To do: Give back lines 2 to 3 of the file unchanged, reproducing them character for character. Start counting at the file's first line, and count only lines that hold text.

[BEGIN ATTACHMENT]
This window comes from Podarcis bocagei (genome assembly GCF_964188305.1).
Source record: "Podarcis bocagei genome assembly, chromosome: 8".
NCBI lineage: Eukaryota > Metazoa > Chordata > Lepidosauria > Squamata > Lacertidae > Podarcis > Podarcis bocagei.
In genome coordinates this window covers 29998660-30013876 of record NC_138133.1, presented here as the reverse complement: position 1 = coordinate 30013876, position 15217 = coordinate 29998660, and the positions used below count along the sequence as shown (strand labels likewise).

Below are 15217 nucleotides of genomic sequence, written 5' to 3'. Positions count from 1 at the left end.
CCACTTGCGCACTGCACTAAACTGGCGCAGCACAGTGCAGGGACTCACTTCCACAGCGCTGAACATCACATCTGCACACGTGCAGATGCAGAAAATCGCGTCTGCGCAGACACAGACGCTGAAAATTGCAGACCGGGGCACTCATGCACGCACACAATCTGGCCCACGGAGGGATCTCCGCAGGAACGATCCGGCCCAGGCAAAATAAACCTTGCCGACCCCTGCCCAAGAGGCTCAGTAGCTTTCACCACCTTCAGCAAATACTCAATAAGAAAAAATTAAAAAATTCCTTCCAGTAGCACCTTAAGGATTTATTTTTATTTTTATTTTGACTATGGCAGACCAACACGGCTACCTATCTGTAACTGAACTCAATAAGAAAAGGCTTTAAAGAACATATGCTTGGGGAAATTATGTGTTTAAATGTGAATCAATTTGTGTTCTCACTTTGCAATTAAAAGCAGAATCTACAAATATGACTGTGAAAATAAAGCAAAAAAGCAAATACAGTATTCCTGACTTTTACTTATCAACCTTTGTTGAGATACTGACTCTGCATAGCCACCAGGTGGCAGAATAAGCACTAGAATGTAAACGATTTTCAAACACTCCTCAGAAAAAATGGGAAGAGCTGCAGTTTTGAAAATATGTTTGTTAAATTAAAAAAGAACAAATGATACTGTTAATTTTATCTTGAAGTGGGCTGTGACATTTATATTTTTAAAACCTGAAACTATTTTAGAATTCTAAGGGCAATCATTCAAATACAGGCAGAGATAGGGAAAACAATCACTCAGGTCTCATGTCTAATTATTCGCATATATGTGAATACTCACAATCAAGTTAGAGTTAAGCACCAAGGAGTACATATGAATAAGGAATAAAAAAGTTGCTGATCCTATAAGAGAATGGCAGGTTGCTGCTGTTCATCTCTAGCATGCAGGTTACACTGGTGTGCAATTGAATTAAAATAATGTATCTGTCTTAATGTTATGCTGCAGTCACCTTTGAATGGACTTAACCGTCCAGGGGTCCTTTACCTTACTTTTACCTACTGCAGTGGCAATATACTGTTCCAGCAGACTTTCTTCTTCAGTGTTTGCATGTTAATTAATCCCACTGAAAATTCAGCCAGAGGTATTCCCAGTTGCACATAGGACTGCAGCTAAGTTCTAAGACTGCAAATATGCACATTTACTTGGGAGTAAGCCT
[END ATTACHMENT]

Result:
Source record: "Podarcis bocagei genome assembly, chromosome: 8".
NCBI lineage: Eukaryota > Metazoa > Chordata > Lepidosauria > Squamata > Lacertidae > Podarcis > Podarcis bocagei.